30 March 2021

Rice husk residue provides a sustainable solution to contaminated plants and soils

Soil properties affect plant contamination. But a natural remedy based on rice husks can solve the problem. A U.S. investigation suggests a sustainable way to preserve the health of billions of people

by Matteo Cavallito

 

Inadequate cleansing, lack of cooking, improper storage are the typical factors behind food contamination. Less known but equally important, soil-based contamination is too often underestimated. This is the main focus of the studies conducted by Angelia Seyfferth, a professor at the University of Delaware and a member of the Soil Science Society of America. “It all comes down to the chemistry of the soil,” she explains quoting her latest work which was presented at the annual meeting of the three major associations active in the soil and agribusiness sector: the American Society of Agronomy, the U.S. Crop Science Society and the Soil Science Society of America.

Contamination factors threatens plants

Seyfferth’s investigation focused on rice, a raw material that under certain circumstances is subject to contamination by two harmful elements: arsenic and cadmium. According to the research “In flooded rice paddies, mobilized arsenic is plant-available and can be taken up by rice roots and stored in the grain, where it can impact human health. In contrast to arsenic, reducing conditions tend to immobilize cadmium, so while more oxidized rice paddies via water manipulation can decrease plant As, it can increase plant Cd levels.”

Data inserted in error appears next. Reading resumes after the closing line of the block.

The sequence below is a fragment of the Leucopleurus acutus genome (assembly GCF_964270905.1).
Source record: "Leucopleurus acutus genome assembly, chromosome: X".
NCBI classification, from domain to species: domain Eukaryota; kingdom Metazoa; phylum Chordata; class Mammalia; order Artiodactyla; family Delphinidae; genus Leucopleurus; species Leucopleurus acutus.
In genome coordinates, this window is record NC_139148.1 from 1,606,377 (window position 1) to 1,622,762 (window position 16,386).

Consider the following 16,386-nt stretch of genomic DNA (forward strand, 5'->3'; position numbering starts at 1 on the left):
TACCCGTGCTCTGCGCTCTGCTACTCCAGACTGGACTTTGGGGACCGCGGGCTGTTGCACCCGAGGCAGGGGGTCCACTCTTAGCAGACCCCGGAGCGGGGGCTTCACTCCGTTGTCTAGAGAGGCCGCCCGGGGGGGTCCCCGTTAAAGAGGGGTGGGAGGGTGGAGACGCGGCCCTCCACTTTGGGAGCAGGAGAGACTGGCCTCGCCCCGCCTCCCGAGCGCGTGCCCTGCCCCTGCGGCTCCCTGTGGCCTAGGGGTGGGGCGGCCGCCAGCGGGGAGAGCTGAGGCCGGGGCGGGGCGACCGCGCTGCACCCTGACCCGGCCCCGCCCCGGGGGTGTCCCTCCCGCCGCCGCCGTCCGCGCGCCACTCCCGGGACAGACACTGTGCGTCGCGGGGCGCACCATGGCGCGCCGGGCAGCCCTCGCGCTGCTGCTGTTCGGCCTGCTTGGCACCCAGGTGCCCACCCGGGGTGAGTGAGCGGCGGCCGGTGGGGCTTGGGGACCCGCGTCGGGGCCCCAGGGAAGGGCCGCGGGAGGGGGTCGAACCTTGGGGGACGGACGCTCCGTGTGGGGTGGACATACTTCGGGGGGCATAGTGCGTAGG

The good news in any case is that the application of tailor-made practices in crops can reduce the burden of contaminants. Thus showing once again how soil properties play a crucial role in health and nutrition.

Sustainable soil amendments

The solution is based on adding specific materials called “amendments” to the soil, Seyfferth says. This allows modifying the soil properties and reducing the absorption of harmful substances by plants. The research, in particular, shows how the inclusion of a waste material such as rice husk, for example, results in a decrease in arsenic and cadmium contamination. “Rice husk residue is high in the element silicon, which is an important nutrient,” writes the Soil Science Society of America (SSSA). “The chemical form of silicon is similar to the form of arsenic taken up by rice plants when fields are flooded. This similarity helps ‘distract’ the plant, which prevents it from taking up as much arsenic.”

This solution works also in non-flooded soils. Rice husk residues, in fact, reduce ground acidity by helping to trap cadmium and prevent it from being absorbed by the plant. At the same time, the addition of the waste material can help prevent yield loss.

Findings have exciting potential for 50% of the world’s population

Contamination by arsenic and cadmium in rice is a problem especially for those who eat this cereal several times a day. Southeast Asian populations, in particular, are most at risk, according to Seyfferth. “High concentrations of arsenic and cadmium are harmful to the body. Consuming low doses over a long period of time can even cause cancer,” SSSA writes. That is why techniques to reduce contaminants in plants are a key strategy. “Half of the world depends on rice as a staple food, so this research has exciting potential for positive impact.”